We all know the famous song – ethically sourced diamonds are a girl’s best friend.
Well, maybe not the “ethical” part. But, ethical sourcing in diamonds has become important enough to young shoppers that Tiffany’s is enacting a multi-step plan to provide more transparency into their sourcing, according to The New York Times.
Consumers who buy a diamond ring from the luxury jeweler can now identify which country their new diamond was mined from thanks to the new program, which is aimed at buyers who expect evidence-based assurance they aren’t inadvertently funding child labor, finance wars, or terrorist organizations with their diamond purchase. The program will eventually expand to include information on where the diamond was cut, polished and set.
The increased transparency is thought to be targeted specifically toward younger consumers who haven’t latched on to the costly, substantial diamond rings with the same enthusiasm of their parents. In 2017, discouraging sales spurred the company’s CEO at the time to resign, and, now under new leadership, Tiffany & Company is taking steps to provide more transparency – for a customer base who often demands it, CEO Alessandro Bogliolo told the Times.
Ethical Sourcing and Sustainability: A Millennial Value
The demand for ethical sourcing and sustainability practices isn’t isolated to the jewelry industry. A commitment to sustainability has been linked to growth, with consumer goods sales up more than 4% globally in brands demonstrating a commitment to sustainability, compared to sub-1% growth in brands that did not display this same commitment, according to the 2015 Nielsen Global Corporate Sustainability Report. And while the majority of consumers say they will pay more for sustainable goods (66% of global respondents in the same survey), this commitment is even stronger among Millennials, with 73% saying they will pay more for sustainable products.
Millennials are a unique group for brands, not only because they are quickly growing into the largest spending demographic, but also because unlike previous generations, Millennials as a group tend to be less loyal to specific brands unless a brand aligns with their value system, according to Janice Neitzel, CEO & Principal of Sustainable Solutions Group. When that value system is met, Neitzel says, Millennials often become “fiercely loyal.” Specifically, Millennials tend to focus on reduced carbon footprints, reduced packaging and eliminating waste.
Ethical sourcing and sustainability aren’t only Millennials values – in some cases, these practices can even change the way they view a brand. 76% of millennials dubbed restaurants pursuing ethical practices “trendy,” and 60% of consumers younger than 35 linked organic food and better taste, according to the Culinary Visions Panel’s Ethics on the Go study. Millennials place this same value on ethics when they consider where they want to work, with nearly half of millennials (49%) reporting they preferred to work for a sustainable company in a 2014 Nielsen survey.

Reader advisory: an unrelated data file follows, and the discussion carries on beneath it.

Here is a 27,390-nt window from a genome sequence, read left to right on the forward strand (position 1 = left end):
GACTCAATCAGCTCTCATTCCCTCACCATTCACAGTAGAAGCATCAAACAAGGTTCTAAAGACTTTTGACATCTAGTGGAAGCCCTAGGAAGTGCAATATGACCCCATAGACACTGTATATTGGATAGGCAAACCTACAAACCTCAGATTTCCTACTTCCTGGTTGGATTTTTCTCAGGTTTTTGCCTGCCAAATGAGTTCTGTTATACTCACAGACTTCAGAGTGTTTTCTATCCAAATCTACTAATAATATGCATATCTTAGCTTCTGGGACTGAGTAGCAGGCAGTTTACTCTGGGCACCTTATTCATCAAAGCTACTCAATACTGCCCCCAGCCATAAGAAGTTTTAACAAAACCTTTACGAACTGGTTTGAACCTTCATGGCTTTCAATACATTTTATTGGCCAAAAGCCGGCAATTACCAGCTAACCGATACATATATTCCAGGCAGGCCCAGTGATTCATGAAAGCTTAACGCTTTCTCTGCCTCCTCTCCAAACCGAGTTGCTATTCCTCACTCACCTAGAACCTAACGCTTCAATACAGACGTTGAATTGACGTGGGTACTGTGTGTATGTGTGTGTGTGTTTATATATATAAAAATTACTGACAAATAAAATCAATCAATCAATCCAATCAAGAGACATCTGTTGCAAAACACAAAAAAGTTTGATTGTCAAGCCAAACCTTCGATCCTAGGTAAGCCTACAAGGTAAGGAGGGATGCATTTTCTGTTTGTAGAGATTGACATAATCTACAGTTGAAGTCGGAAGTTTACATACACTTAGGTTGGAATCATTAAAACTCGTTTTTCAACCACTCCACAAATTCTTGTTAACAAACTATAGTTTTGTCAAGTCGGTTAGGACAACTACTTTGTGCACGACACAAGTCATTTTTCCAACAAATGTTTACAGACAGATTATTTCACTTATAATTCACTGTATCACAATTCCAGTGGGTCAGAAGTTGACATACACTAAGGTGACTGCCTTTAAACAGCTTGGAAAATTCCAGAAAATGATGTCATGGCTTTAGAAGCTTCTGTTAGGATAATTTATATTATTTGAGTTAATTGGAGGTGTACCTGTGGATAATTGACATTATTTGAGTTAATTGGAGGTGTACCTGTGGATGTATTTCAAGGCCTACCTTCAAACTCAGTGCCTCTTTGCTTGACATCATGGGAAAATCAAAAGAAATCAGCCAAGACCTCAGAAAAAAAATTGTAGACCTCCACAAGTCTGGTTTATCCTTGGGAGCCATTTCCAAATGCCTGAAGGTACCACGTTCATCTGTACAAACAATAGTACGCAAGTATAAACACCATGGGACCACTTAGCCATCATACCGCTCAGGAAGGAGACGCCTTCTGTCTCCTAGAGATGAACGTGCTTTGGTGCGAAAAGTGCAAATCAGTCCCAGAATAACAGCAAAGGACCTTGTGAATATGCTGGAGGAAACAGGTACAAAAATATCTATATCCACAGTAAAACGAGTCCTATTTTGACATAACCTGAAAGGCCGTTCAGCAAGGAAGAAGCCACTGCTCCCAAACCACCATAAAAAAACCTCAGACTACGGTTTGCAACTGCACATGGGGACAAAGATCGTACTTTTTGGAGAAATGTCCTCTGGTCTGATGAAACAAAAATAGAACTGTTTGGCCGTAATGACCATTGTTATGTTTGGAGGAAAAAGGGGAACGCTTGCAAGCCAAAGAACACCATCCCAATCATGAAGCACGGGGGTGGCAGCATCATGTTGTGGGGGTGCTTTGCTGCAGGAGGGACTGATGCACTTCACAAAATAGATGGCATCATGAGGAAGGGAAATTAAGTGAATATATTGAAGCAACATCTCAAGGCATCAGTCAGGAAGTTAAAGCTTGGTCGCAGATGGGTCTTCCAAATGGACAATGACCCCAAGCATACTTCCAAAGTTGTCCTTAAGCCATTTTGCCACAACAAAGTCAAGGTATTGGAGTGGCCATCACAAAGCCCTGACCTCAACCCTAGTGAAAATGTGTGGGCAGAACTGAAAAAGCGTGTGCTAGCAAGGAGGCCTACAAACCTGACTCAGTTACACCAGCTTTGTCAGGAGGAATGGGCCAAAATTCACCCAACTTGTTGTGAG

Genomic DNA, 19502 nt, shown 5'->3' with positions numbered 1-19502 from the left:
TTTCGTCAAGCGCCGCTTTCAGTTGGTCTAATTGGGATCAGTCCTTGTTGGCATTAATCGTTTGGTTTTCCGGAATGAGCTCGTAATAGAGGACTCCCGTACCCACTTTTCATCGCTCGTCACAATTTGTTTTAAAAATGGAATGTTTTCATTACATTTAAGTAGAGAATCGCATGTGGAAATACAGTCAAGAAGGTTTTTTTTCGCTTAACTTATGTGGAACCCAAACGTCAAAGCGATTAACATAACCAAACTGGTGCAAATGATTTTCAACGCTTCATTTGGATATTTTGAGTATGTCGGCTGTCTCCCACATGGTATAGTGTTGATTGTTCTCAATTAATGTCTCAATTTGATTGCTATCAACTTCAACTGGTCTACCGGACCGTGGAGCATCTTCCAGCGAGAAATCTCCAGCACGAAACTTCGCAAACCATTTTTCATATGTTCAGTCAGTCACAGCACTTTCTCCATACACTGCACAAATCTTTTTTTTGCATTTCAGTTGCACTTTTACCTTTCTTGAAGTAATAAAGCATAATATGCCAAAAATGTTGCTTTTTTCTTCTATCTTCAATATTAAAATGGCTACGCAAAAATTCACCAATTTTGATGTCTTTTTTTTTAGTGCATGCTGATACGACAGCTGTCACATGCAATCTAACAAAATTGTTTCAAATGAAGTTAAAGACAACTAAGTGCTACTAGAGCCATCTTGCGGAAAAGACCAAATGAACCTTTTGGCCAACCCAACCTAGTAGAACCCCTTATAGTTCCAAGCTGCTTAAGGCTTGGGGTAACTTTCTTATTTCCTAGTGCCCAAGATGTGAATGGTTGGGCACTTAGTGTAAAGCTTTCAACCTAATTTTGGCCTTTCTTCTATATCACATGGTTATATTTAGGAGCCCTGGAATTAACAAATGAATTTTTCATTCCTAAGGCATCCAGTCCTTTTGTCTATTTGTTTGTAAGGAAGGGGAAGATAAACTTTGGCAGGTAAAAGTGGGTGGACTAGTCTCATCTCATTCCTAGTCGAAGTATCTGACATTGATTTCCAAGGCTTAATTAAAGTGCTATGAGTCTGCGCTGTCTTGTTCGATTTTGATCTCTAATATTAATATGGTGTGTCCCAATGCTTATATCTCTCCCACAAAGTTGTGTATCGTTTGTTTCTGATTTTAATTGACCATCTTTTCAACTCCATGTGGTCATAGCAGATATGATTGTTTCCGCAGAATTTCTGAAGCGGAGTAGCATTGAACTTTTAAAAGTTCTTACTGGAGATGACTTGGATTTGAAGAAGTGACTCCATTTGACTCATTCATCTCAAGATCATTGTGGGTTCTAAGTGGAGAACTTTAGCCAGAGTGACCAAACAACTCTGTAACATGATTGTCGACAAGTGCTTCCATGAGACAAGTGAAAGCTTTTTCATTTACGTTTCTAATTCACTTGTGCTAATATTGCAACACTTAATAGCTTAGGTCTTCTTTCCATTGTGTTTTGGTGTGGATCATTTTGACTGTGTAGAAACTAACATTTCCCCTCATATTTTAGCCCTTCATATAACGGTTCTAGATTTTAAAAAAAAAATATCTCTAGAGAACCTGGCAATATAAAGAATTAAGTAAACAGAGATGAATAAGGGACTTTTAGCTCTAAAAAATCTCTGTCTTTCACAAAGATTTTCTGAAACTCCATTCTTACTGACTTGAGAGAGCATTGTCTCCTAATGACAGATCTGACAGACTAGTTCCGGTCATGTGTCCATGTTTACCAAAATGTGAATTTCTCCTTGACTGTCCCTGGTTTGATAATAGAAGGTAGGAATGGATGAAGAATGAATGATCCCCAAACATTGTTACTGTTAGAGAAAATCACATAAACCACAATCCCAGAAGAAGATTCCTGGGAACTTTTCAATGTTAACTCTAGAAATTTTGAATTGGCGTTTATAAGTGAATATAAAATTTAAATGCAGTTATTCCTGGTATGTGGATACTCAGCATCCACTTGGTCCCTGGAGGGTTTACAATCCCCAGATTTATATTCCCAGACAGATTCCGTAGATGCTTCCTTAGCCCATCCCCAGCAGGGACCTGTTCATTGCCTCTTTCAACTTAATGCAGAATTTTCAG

As a key buying demographic, millennials have helped drive a substantial sustainability market. In the UK, this is an £81.3bn market, according to the Financial Times, reporting growth of £40bn since 2008. Consumer pressure to increase ethical sourcing and sustainability is only expected to increase. Ben Gleisner, a startup founder and former New Zealand treasury economist, says Generation Z (coming up behind the millennials) is even more focused on environmental and social sustainability.
Increasing Ethical Sourcing
In an attempt to attract more millennials to their business and bolster that business for the future, a growing number of companies are striving to increase their ethical sourcing in a wide variety of sectors.
Sometimes, this means a complete overhaul, as in the case of Perdue Farms, a U.S.-based poultry company. The company partnered with the Humane Society to revamp its farming approach, slashing the use of antibiotics, offering more natural light, and updating the slaughtering process. While it did increase the company’s costs, Perdue Farms chairman Jim Perdue told NPR he believes increased sales will offset the production costs. In the food sector, this can also mean a focus on organic and vegetarian options, like U.S. turkey producer Butterball launching an organic range or UK chain Pret A Manger establishing three all-vegetarian locations. Cosmetic giant L’Oréal revealed its first line of vegan hair color products in a similar nod to sustainability.
The coffee business is a case study of how these practices can impact the supply chain from end to end. At The Attendant, a cafe located in east London, the coffee begins with green coffee traders who the Attendant intentionally develops partnerships with, allowing the café to select beans from specific farms. From there, The Attendant uses technology that tracks the coffee beans from farm to cup. In exchange for this transparency, the café charges about 18% more than the average cup of coffee in the UK. Coffee giants like Nestle and JAB have begun buying artisan competitors, noting the growth these ethically oriented companies can cultivate.
Cosmetics company LUSH established an Ethical Buying team to travel across the globe, meeting suppliers, growers, and products, and tracing the ingredients that make up LUSH products. The overall goal is to guarantee the environment and workers are well cared for throughout the supply chain.
As Millennials continue to vote for sustainable practices through their purchases, business will need to continue to prioritize ethical practices along the supply chain. This practice will benefit workers, consumers, and businesses alike. Learn more about the specific steps to sustainability sourcing to support building corporate social responsibility in the supply chain.